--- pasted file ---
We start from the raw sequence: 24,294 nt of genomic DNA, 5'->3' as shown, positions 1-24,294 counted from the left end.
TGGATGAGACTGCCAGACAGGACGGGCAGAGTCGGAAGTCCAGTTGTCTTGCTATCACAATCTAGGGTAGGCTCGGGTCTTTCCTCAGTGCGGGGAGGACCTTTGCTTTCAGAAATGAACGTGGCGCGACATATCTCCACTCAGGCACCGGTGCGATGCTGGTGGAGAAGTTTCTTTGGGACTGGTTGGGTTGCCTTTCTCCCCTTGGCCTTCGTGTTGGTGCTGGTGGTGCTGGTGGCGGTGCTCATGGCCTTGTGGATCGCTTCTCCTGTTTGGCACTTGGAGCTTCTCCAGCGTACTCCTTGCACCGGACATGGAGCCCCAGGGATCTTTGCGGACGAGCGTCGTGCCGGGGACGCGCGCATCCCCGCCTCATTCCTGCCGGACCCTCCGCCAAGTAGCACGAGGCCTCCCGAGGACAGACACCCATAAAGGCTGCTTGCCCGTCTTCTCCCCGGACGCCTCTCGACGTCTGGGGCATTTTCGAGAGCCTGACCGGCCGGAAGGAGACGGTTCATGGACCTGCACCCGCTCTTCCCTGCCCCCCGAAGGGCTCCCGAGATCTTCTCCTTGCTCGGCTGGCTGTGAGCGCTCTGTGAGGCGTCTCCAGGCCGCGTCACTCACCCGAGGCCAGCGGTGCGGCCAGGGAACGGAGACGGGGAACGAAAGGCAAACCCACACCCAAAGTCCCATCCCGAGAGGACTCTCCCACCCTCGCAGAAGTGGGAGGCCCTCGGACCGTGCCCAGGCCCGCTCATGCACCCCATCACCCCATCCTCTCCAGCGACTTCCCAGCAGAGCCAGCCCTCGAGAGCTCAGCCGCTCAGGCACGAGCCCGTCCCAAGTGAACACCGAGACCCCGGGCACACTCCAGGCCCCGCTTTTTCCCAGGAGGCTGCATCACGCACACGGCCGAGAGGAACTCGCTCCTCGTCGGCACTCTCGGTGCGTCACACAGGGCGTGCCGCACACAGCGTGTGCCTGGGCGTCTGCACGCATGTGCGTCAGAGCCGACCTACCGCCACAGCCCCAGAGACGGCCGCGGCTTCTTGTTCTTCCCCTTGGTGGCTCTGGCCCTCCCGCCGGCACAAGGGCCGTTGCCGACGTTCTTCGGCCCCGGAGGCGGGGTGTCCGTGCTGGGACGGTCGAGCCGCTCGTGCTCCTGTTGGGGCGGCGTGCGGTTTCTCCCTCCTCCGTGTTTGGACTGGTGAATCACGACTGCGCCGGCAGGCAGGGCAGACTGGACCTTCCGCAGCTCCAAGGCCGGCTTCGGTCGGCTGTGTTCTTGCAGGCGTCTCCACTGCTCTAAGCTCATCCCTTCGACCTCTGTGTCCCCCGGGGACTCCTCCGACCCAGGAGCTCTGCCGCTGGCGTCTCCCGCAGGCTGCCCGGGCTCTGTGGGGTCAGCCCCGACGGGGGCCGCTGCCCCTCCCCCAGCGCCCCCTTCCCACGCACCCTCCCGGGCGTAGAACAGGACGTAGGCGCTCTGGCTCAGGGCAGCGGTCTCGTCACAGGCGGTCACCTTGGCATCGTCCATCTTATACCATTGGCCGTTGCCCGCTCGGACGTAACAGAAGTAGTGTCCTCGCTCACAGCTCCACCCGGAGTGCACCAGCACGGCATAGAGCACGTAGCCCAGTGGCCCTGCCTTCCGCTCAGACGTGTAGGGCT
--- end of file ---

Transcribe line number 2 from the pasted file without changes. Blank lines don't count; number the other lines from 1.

TGGATGAGACTGCCAGACAGGACGGGCAGAGTCGGAAGTCCAGTTGTCTTGCTATCACAATCTAGGGTAGGCTCGGGTCTTTCCTCAGTGCGGGGAGGACCTTTGCTTTCAGAAATGAACGTGGCGCGACATATCTCCACTCAGGCACCGGTGCGATGCTGGTGGAGAAGTTTCTTTGGGACTGGTTGGGTTGCCTTTCTCCCCTTGGCCTTCGTGTTGGTGCTGGTGGTGCTGGTGGCGGTGCTCATGGCCTTGTGGATCGCTTCTCCTGTTTGGCACTTGGAGCTTCTCCAGCGTACTCCTTGCACCGGACATGGAGCCCCAGGGATCTTTGCGGACGAGCGTCGTGCCGGGGACGCGCGCATCCCCGCCTCATTCCTGCCGGACCCTCCGCCAAGTAGCACGAGGCCTCCCGAGGACAGACACCCATAAAGGCTGCTTGCCCGTCTTCTCCCCGGACGCCTCTCGACGTCTGGGGCATTTTCGAGAGCCTGACCGGCCGGAAGGAGACGGTTCATGGACCTGCACCCGCTCTTCCCTGCCCCCCGAAGGGCTCCCGAGATCTTCTCCTTGCTCGGCTGGCTGTGAGCGCTCTGTGAGGCGTCTCCAGGCCGCGTCACTCACCCGAGGCCAGCGGTGCGGCCAGGGAACGGAGACGGGGAACGAAAGGCAAACCCACACCCAAAGTCCCATCCCGAGAGGACTCTCCCACCCTCGCAGAAGTGGGAGGCCCTCGGACCGTGCCCAGGCCCGCTCATGCACCCCATCACCCCATCCTCTCCAGCGACTTCCCAGCAGAGCCAGCCCTCGAGAGCTCAGCCGCTCAGGCACGAGCCCGTCCCAAGTGAACACCGAGACCCCGGGCACACTCCAGGCCCCGCTTTTTCCCAGGAGGCTGCATCACGCACACGGCCGAGAGGAACTCGCTCCTCGTCGGCACTCTCGGTGCGTCACACAGGGCGTGCCGCACACAGCGTGTGCCTGGGCGTCTGCACGCATGTGCGTCAGAGCCGACCTACCGCCACAGCCCCAGAGACGGCCGCGGCTTCTTGTTCTTCCCCTTGGTGGCTCTGGCCCTCCCGCCGGCACAAGGGCCGTTGCCGACGTTCTTCGGCCCCGGAGGCGGGGTGTCCGTGCTGGGACGGTCGAGCCGCTCGTGCTCCTGTTGGGGCGGCGTGCGGTTTCTCCCTCCTCCGTGTTTGGACTGGTGAATCACGACTGCGCCGGCAGGCAGGGCAGACTGGACCTTCCGCAGCTCCAAGGCCGGCTTCGGTCGGCTGTGTTCTTGCAGGCGTCTCCACTGCTCTAAGCTCATCCCTTCGACCTCTGTGTCCCCCGGGGACTCCTCCGACCCAGGAGCTCTGCCGCTGGCGTCTCCCGCAGGCTGCCCGGGCTCTGTGGGGTCAGCCCCGACGGGGGCCGCTGCCCCTCCCCCAGCGCCCCCTTCCCACGCACCCTCCCGGGCGTAGAACAGGACGTAGGCGCTCTGGCTCAGGGCAGCGGTCTCGTCACAGGCGGTCACCTTGGCATCGTCCATCTTATACCATTGGCCGTTGCCCGCTCGGACGTAACAGAAGTAGTGTCCTCGCTCACAGCTCCACCCGGAGTGCACCAGCACGGCATAGAGCACGTAGCCCAGTGGCCCTGCCTTCCGCTCAGACGTGTAGGGCT